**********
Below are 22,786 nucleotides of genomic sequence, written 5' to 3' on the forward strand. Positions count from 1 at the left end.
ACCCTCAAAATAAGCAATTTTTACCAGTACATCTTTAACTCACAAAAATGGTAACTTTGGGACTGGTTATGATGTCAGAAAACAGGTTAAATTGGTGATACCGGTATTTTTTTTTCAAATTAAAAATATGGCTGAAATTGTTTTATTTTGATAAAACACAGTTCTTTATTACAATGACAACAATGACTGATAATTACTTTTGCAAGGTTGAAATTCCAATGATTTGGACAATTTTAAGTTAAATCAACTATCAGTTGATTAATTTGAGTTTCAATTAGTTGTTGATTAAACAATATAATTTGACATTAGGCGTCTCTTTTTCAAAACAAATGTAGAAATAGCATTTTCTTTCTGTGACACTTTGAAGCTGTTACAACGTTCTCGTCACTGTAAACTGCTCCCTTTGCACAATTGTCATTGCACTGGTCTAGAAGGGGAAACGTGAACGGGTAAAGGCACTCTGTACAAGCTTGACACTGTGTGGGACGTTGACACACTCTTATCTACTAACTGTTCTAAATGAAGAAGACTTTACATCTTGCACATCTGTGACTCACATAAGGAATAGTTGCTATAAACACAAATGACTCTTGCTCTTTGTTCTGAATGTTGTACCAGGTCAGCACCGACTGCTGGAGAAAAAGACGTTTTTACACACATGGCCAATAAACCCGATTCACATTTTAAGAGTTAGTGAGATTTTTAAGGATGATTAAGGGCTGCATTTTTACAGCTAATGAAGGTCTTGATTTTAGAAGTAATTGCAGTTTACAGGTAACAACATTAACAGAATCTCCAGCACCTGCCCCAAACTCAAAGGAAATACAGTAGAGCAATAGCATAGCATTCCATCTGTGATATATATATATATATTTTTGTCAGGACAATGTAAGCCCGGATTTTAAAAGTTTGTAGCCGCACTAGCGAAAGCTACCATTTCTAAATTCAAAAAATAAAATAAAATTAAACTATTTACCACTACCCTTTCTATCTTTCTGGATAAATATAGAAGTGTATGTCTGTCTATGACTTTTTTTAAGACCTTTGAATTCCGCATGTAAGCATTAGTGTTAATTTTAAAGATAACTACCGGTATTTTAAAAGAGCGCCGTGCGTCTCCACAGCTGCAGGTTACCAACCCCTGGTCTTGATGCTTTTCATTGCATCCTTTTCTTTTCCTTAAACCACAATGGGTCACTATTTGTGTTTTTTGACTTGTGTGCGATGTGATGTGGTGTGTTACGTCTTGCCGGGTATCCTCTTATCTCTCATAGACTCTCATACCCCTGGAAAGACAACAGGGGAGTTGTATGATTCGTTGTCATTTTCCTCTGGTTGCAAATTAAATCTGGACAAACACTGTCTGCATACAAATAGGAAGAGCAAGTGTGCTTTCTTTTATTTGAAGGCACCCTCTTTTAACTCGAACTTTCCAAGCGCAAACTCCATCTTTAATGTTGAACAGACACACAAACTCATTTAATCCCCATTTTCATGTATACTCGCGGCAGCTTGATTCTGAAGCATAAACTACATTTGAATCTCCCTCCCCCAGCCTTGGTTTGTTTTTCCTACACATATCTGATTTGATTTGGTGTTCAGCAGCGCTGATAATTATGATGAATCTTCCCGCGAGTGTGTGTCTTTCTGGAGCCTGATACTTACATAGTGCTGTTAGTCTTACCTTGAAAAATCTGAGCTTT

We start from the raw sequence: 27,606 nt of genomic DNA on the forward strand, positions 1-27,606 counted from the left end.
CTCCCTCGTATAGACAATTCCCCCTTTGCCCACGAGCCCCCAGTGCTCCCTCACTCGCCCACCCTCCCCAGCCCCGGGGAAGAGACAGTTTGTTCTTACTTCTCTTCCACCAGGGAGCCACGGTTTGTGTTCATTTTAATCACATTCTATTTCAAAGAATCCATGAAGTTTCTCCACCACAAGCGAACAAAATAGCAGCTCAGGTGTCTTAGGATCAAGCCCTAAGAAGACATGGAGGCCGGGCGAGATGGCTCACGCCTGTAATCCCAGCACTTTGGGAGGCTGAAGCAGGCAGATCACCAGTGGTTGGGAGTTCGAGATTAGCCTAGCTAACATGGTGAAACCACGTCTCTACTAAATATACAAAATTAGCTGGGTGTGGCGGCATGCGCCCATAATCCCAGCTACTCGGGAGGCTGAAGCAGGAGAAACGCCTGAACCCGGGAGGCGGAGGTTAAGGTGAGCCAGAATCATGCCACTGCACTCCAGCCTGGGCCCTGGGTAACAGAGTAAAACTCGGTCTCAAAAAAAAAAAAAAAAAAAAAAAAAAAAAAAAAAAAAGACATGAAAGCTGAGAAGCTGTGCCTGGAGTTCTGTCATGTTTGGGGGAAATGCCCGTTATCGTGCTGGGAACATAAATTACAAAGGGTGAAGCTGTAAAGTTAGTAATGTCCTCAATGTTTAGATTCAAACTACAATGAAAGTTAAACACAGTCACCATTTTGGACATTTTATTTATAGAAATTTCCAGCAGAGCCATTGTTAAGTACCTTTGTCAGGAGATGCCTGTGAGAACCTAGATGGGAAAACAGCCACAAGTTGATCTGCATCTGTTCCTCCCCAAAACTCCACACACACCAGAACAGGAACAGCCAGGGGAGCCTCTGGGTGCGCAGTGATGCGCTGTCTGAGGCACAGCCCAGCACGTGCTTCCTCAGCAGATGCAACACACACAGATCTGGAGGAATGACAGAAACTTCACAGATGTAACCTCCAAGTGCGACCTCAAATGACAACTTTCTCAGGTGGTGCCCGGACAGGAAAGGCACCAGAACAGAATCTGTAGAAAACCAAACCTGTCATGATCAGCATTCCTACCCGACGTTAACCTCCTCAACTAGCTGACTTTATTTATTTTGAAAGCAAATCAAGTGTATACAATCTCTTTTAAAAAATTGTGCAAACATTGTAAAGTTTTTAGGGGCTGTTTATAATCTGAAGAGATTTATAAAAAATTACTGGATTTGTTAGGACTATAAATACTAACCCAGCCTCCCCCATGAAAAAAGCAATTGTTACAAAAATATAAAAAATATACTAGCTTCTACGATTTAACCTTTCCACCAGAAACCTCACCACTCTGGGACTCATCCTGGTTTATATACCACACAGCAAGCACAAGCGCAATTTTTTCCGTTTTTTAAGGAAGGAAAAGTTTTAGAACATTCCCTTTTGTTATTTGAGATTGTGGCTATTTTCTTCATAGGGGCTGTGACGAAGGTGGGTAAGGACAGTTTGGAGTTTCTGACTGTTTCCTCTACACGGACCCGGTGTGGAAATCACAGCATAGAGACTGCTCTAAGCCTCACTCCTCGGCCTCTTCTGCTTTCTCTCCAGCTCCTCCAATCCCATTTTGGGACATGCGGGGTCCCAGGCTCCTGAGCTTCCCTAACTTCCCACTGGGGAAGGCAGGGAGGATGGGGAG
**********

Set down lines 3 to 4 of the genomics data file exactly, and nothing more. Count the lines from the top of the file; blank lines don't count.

We start from the raw sequence: 27,606 nt of genomic DNA on the forward strand, positions 1-27,606 counted from the left end.
CTCCCTCGTATAGACAATTCCCCCTTTGCCCACGAGCCCCCAGTGCTCCCTCACTCGCCCACCCTCCCCAGCCCCGGGGAAGAGACAGTTTGTTCTTACTTCTCTTCCACCAGGGAGCCACGGTTTGTGTTCATTTTAATCACATTCTATTTCAAAGAATCCATGAAGTTTCTCCACCACAAGCGAACAAAATAGCAGCTCAGGTGTCTTAGGATCAAGCCCTAAGAAGACATGGAGGCCGGGCGAGATGGCTCACGCCTGTAATCCCAGCACTTTGGGAGGCTGAAGCAGGCAGATCACCAGTGGTTGGGAGTTCGAGATTAGCCTAGCTAACATGGTGAAACCACGTCTCTACTAAATATACAAAATTAGCTGGGTGTGGCGGCATGCGCCCATAATCCCAGCTACTCGGGAGGCTGAAGCAGGAGAAACGCCTGAACCCGGGAGGCGGAGGTTAAGGTGAGCCAGAATCATGCCACTGCACTCCAGCCTGGGCCCTGGGTAACAGAGTAAAACTCGGTCTCAAAAAAAAAAAAAAAAAAAAAAAAAAAAAAAAAAAAAGACATGAAAGCTGAGAAGCTGTGCCTGGAGTTCTGTCATGTTTGGGGGAAATGCCCGTTATCGTGCTGGGAACATAAATTACAAAGGGTGAAGCTGTAAAGTTAGTAATGTCCTCAATGTTTAGATTCAAACTACAATGAAAGTTAAACACAGTCACCATTTTGGACATTTTATTTATAGAAATTTCCAGCAGAGCCATTGTTAAGTACCTTTGTCAGGAGATGCCTGTGAGAACCTAGATGGGAAAACAGCCACAAGTTGATCTGCATCTGTTCCTCCCCAAAACTCCACACACACCAGAACAGGAACAGCCAGGGGAGCCTCTGGGTGCGCAGTGATGCGCTGTCTGAGGCACAGCCCAGCACGTGCTTCCTCAGCAGATGCAACACACACAGATCTGGAGGAATGACAGAAACTTCACAGATGTAACCTCCAAGTGCGACCTCAAATGACAACTTTCTCAGGTGGTGCCCGGACAGGAAAGGCACCAGAACAGAATCTGTAGAAAACCAAACCTGTCATGATCAGCATTCCTACCCGACGTTAACCTCCTCAACTAGCTGACTTTATTTATTTTGAAAGCAAATCAAGTGTATACAATCTCTTTTAAAAAATTGTGCAAACATTGTAAAGTTTTTAGGGGCTGTTTATAATCTGAAGAGATTTATAAAAAATTACTGGATTTGTTAGGACTATAAATACTAACCCAGCCTCCCCCATGAAAAAAGCAATTGTTACAAAAATATAAAAAATATACTAGCTTCTACGATTTAACCTTTCCACCAGAAACCTCACCACTCTGGGACTCATCCTGGTTTATATACCACACAGCAAGCACAAGCGCAATTTTTTCCGTTTTTTAAGGAAGGAAAAGTTTTAGAACATTCCCTTTTGTTATTTGAGATTGTGGCTATTTTCTTCATAGGGGCTGTGACGAAGGTGGGTAAGGACAGTTTGGAGTTTCTGACTGTTTCCTCTACACGGACCCGGTGTGGAAATCACAGCATAGAGACTGCTCTAAGCCTCACTCCTCGGCCTCTTCTGCTTTCTCTCCAGCTCCTCCAATCCCATTTTGGGACATGCGGGGTCCCAGGCTCCTGAGCTTCCCTAACTTCCCACTGGGGAAGGCAGGGAGGATGGGGAG